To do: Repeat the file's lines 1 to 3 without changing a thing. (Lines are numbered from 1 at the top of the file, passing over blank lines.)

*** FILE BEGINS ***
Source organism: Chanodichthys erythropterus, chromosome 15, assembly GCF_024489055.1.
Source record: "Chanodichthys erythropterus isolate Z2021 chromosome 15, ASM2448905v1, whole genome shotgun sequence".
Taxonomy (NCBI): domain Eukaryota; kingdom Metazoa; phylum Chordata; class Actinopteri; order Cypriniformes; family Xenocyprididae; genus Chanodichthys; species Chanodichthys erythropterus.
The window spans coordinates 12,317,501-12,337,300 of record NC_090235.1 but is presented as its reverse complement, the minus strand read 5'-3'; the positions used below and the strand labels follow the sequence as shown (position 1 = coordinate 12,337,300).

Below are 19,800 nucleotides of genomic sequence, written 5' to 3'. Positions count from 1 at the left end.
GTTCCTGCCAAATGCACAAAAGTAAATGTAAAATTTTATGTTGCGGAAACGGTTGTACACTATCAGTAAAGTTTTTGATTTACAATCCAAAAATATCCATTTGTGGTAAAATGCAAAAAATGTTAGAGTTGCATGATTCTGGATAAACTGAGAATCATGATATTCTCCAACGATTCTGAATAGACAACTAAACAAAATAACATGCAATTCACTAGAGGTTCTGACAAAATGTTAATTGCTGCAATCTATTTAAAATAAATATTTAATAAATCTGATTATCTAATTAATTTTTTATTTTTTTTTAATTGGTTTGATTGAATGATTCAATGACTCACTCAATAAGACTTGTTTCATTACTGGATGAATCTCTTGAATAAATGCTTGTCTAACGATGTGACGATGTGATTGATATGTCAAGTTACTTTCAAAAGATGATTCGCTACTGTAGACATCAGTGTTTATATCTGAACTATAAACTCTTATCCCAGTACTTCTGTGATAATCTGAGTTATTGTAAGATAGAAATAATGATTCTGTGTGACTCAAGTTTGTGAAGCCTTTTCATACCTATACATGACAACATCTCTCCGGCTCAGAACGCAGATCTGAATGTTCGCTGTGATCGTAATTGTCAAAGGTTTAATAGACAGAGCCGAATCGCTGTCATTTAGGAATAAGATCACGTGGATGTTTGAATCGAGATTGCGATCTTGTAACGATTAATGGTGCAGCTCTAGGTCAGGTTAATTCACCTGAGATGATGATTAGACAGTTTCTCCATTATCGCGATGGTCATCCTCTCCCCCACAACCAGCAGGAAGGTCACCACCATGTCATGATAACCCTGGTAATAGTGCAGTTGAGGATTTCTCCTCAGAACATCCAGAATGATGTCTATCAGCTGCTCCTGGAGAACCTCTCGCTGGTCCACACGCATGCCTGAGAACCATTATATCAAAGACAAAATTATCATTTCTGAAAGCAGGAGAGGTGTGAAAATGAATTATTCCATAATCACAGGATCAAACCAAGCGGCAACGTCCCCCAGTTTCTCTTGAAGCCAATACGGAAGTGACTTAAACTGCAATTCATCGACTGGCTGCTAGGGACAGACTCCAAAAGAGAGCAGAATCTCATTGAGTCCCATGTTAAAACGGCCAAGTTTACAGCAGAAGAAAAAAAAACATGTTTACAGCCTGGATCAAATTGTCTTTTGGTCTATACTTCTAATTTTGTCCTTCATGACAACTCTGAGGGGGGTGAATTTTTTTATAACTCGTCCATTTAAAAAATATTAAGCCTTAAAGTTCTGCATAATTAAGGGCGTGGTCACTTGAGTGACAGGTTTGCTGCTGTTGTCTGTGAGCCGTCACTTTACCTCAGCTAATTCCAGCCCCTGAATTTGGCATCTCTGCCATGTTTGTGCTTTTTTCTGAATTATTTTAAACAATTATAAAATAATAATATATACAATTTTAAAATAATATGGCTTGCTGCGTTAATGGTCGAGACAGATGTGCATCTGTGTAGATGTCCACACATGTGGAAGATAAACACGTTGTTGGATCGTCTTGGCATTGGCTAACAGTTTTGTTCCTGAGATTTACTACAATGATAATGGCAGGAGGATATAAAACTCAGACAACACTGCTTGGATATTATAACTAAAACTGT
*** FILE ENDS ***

Source organism: Chanodichthys erythropterus, chromosome 15, assembly GCF_024489055.1.
Source record: "Chanodichthys erythropterus isolate Z2021 chromosome 15, ASM2448905v1, whole genome shotgun sequence".
Taxonomy (NCBI): domain Eukaryota; kingdom Metazoa; phylum Chordata; class Actinopteri; order Cypriniformes; family Xenocyprididae; genus Chanodichthys; species Chanodichthys erythropterus.